Rocket’s Sad Glare | Movies | Style Weekly

Over a handful of celebrated indie movies in the past decade, director Sean Baker has established himself as one of the most reliable chroniclers of small-time American hustlers. A New Jersey native, he’s known for the films “Tangerine” and “The Florida Project,” the former a realistic story about transgender sex workers creatively shot on iPhone 5s, and the latter involving “the hidden homeless” living in hotels, which earned Willem Dafoe an Oscar nomination for best supporting actor.

It’s easy to see why so many critics like Baker’s movies: He treats marginalized characters, in particular sex workers and the homeless, without any condescension; his gritty films feel like direct descendants of the ‘70s realism of actor-friendly directors such as John Cassavetes. And his new movie, “Red Rocket,” feels very much a part of his street-level obsession with a decaying America marked by con artists, spasms of stupid violence, and little to no upward mobility for its citizens.

The movie is anchored by a wiry, propulsive performance by former MTV veejay Simon Rex as Mikey Saber, a fast-talking, ex-porn star who oozes a self-confidence that reads more honestly in his eyes as desperation. A sweaty bundle of nervous energy and bulging neck veins, Mikey returns to his small hometown of Texas City on the Gulf Coast, arriving flat broke and bruised after a beating by two homeless men (though you never really know if anything Mikey says has a basis in reality).

Pedaling around town on a crappy bike from one small-time scam to another, Mikey tells prospective employers, or anyone he’s trying to impress, to “Google me.” He is proud of his porn past, even if finding gainful employment seems tougher than if he were an ex-convict. Initially, the story is propelled by his charming manipulations, as Mikey manages to sweet talk his way back into the home of his estranged wife, Lexi (Bree Elrod), and her chain-smoking, seen-it-all mother, Lil (Brenda Deiss). Using minimal dialogue and relying on close-up facial expressions and the actors’ physicality, Baker and writer Chris Bergoch manage to convey an ocean of bad memories from this marooned marriage, without really explaining what went wrong. But all we have to do is watch Mikey to understand. Living each day with his own obsessive need for escalating reward – a textbook definition of addiction – Mikey isn’t a drug addict, but he seems to have few other interests besides sex and money, or getting online-famous again.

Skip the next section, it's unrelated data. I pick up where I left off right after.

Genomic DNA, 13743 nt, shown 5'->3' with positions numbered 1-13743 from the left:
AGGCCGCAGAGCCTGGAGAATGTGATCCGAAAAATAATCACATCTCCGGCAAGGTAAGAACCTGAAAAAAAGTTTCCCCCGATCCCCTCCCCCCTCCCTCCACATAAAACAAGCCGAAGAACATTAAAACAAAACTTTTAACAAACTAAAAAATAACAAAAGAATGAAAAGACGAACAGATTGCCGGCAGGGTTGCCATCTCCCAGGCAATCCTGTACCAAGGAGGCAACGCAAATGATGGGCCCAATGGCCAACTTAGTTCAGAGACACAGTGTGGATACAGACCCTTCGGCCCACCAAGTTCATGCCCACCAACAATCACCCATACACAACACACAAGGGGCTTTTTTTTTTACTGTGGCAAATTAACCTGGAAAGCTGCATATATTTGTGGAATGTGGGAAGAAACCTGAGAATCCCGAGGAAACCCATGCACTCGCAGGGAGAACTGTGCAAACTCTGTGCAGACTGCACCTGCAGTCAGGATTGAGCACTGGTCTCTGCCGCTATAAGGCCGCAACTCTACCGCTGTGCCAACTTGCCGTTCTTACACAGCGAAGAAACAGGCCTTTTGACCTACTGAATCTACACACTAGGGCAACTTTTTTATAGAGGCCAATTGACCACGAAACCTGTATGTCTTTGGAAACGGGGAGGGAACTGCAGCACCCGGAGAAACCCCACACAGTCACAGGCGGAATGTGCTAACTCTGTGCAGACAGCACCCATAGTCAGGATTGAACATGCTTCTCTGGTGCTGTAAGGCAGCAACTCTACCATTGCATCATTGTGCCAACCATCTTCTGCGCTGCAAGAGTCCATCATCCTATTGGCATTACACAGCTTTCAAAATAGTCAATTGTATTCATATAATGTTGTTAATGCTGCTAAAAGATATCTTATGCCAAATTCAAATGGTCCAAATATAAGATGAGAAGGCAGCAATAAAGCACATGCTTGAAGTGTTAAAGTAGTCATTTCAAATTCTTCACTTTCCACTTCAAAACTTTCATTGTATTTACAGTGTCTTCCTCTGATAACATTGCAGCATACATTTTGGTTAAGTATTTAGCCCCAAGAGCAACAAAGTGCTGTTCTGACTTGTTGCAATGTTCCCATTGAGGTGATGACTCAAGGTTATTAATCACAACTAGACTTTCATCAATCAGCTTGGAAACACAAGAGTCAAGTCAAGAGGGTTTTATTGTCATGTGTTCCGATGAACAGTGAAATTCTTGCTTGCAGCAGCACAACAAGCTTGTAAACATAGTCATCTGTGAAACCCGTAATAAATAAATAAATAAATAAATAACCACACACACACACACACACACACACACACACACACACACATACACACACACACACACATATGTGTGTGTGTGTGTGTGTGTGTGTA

Maybe it’s the nonprofessional actors, but the characters feel easily recognizable. Several times, “Red Rocket” reminded me of a more realistic “Boogie Nights,” divorced from any utopian ‘70s sense of community. Subtle and broad comedic moments are steady throughout; and I was impressed by the light touch of cinematographer Drew Daniels (“Krisha”), using grainy Super 16 mm and anamorphic lenses. The wide depth and sharp focusing lends character to each small-town setting from sun-dappled, dead-end strip malls and daytime adult clubs, to spewing black smokestacks or magic hour light bathing a Ferris wheel.

Mikey is a loser, by most definitions, and Rex plays him like a hamster on the wheel of misfortune, trying to outrun his own nature. Eventually, he steps off and into the arms of a young Donut Hole employee named Strawberry (a memorable Suzanna Son) who he begins to groom as his potential meal ticket back to a porn career in Los Angeles – under the guise of a whirlwind romance, of course.

Baker pulls the film out of a slightly dragging third act with a hectic, funny climax that restores a sense of moral order to the universe of the movie – which began to feel out of whack from the first glimpse of a large Trump campaign sign looming half out of frame. The movie is set in 2016 just before he was elected, and we’re clearly meant to make a connection between the shamelessness of this character and his nascent presidency; or a normalized extremism creeping into view.

There’s no shortage of anti-heroes in film, television or real life. As a man-child who can’t help but follow his own red rocket, Mikey could’ve easily been a Southern politician instead of an itinerant suitcase pimp. Baker hammers home the tragic flaw of the self-deluded: At his core, Mikey lacks empathy for others, namely his wife, and blames everyone else for his problems. The inherent conflict in our habit of rooting for the bad guy seems at the core of the movie. The audience is torn between despising Mikey for his many weaknesses and respecting him for his underdog resiliency and willingness to dream – even when he’s usually falling out of a bedroom window, half-naked, and forever running away from his latest mistake.

Source link

Leave a Reply

Your email address will not be published.

Previous Story

The internet gives idiots like Ethan Klein a megaphone

Next Story

Why Blacklisting Chinese Companies Isn’t Effective